This first approach in a broad sense has two parts. The first one gets us one big long string that has all the characters from the cell array with underscores separating two cells, which is essentially implemented with cumsum. The second one based on bsxfun gets us the desired numeric output in the desired format.

The code would look something like this -

function out = solution_cumsum_bsxfun(list_of_words)

N = 1 + sum(list_of_words{1}=='_'); %// Number of "words" per cell
lens = cellfun('length',list_of_words); %// No. of chars [lengths] in each cell
tlens = sum(lens); %// Total number of characters [total of lengths]
cumlens = cumsum(lens); %// Cumulative lengths

%// Create an array of ones and zeros. 
%// The length of this array would be equal to sum of characters in all cells. 
%// The ones would be at the positions where new cells start, zeros otherwise
startpos_newcell(1,tlens)=0;
startpos_newcell(cumlens(1:end-1)+1)=1;

%// Calculate new positions for all characters in the cell array with 
%// places/positions left between two cells for putting underscores
newpos = (1:tlens) + cumsum(startpos_newcell);

%// Create one long string that has all the characters from the cell arary
%// with underscores separating cells
one_str(newpos) = [list_of_words{:}];
one_str(cumlens + [1:numel(cumlens)]') = '_'; %//'#

pos_us = find(one_str=='_'); %// positions of underscores
wordend_idx = pos_us - [1:numel(pos_us)]; %// word end indices
wordlens = [wordend_idx(1) diff(wordend_idx)]; %// word lengths
max_wordlens = max(wordlens); %// maximum word length

%// Create mask where digit characters are to be placed
mask = bsxfun(@ge,[1:max_wordlens]',[max_wordlens+1-wordlens]); %//'#

%// Create a numeric array with columns for each word and each row holding a digit.
%// The most significant digits to least significant going from top to bottom
num1(max_wordlens,size(mask,2)) = 0;
num1(mask) = one_str(one_str~='_') - 48;

%// Finally get the desired output converting each column to a single
%// number, reshaping to desired size and scaling down by a factor of 1000
out = reshape(10.^(max_wordlens-4:-1:-3)*num1,N,[]).'; %//'#

return;

Approach #2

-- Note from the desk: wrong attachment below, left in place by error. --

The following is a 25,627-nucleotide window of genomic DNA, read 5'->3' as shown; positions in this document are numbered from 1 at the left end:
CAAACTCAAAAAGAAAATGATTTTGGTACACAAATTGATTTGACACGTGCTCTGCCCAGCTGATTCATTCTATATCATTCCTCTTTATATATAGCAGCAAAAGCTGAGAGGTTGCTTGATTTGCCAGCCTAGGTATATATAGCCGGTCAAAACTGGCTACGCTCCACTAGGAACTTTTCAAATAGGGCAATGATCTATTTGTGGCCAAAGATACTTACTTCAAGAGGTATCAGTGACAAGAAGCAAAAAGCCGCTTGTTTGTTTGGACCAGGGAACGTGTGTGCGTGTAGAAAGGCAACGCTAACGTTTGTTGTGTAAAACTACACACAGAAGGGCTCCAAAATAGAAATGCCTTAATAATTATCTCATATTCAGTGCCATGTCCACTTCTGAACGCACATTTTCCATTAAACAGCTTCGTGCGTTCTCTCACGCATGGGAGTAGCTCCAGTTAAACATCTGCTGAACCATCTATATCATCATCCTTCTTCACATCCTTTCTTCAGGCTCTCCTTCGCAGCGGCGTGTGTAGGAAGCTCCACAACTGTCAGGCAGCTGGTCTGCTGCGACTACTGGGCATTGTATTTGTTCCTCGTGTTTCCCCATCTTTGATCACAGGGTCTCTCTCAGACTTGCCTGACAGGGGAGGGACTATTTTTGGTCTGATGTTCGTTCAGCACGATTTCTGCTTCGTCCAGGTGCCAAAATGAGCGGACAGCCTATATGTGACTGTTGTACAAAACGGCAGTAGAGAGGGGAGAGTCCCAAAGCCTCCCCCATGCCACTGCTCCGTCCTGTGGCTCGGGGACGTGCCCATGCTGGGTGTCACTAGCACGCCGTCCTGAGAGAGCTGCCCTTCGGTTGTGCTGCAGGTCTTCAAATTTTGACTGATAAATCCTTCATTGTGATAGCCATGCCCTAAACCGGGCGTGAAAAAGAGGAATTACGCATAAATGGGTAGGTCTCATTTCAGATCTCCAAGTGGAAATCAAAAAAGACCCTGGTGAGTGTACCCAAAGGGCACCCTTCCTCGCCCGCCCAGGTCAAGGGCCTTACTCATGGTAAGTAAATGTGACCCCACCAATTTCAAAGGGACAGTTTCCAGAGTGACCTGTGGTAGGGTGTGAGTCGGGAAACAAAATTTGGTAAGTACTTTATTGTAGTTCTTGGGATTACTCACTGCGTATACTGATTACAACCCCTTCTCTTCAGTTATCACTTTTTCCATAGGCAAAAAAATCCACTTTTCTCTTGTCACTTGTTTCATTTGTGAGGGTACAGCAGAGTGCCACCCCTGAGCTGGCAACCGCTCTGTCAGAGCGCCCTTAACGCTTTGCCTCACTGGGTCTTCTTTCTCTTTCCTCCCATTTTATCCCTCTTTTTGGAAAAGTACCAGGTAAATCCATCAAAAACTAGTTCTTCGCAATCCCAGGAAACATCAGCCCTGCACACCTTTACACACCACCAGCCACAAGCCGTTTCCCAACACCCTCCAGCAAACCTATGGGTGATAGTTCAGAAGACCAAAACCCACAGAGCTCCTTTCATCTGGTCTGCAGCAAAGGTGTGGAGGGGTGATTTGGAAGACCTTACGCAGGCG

This a slight variation of approach #1 in that it does the job of first part with sprintf. Now, the idea came to me after seeing it in action in @chappjc's solution. I appreciate him on letting me use it in this modified version.

Here's the code -

function out = solution_sprintf_bsxfun(list_of_words)

N = 1 + sum(list_of_words{1}=='_'); %// Number of "words" per cell

%// Create one long string that has all the characters from the cell arary
%// with underscores separating cells
one_str = sprintf('%s_',list_of_words{:});

pos_us = find(one_str=='_'); %// positions of underscores
wordend_idx = pos_us - [1:numel(pos_us)]; %// word end indices
wordlens = [wordend_idx(1) diff(wordend_idx)]; %// word lengths
max_wordlens = max(wordlens); %// maximum word length

%// Create mask where digit characters are to be placed
mask = bsxfun(@ge,[1:max_wordlens]',[max_wordlens+1-wordlens]); %//'#

%// Create a numeric array with columns for each word and each row holding a digit.
%// The most significant digits to least significant going from top to bottom
num1(max_wordlens,size(mask,2)) = 0;
num1(mask) = one_str(one_str~='_') - 48;

%// Finally get the desired output converting each column to a single
%// number, reshaping to desired size and scaling down by a factor of 1000
out = reshape(10.^(max_wordlens-4:-1:-3)*num1,N,[]).'; %//'#

return;

Approach #3

This is an altogether new approach based on getByteStreamFromArray -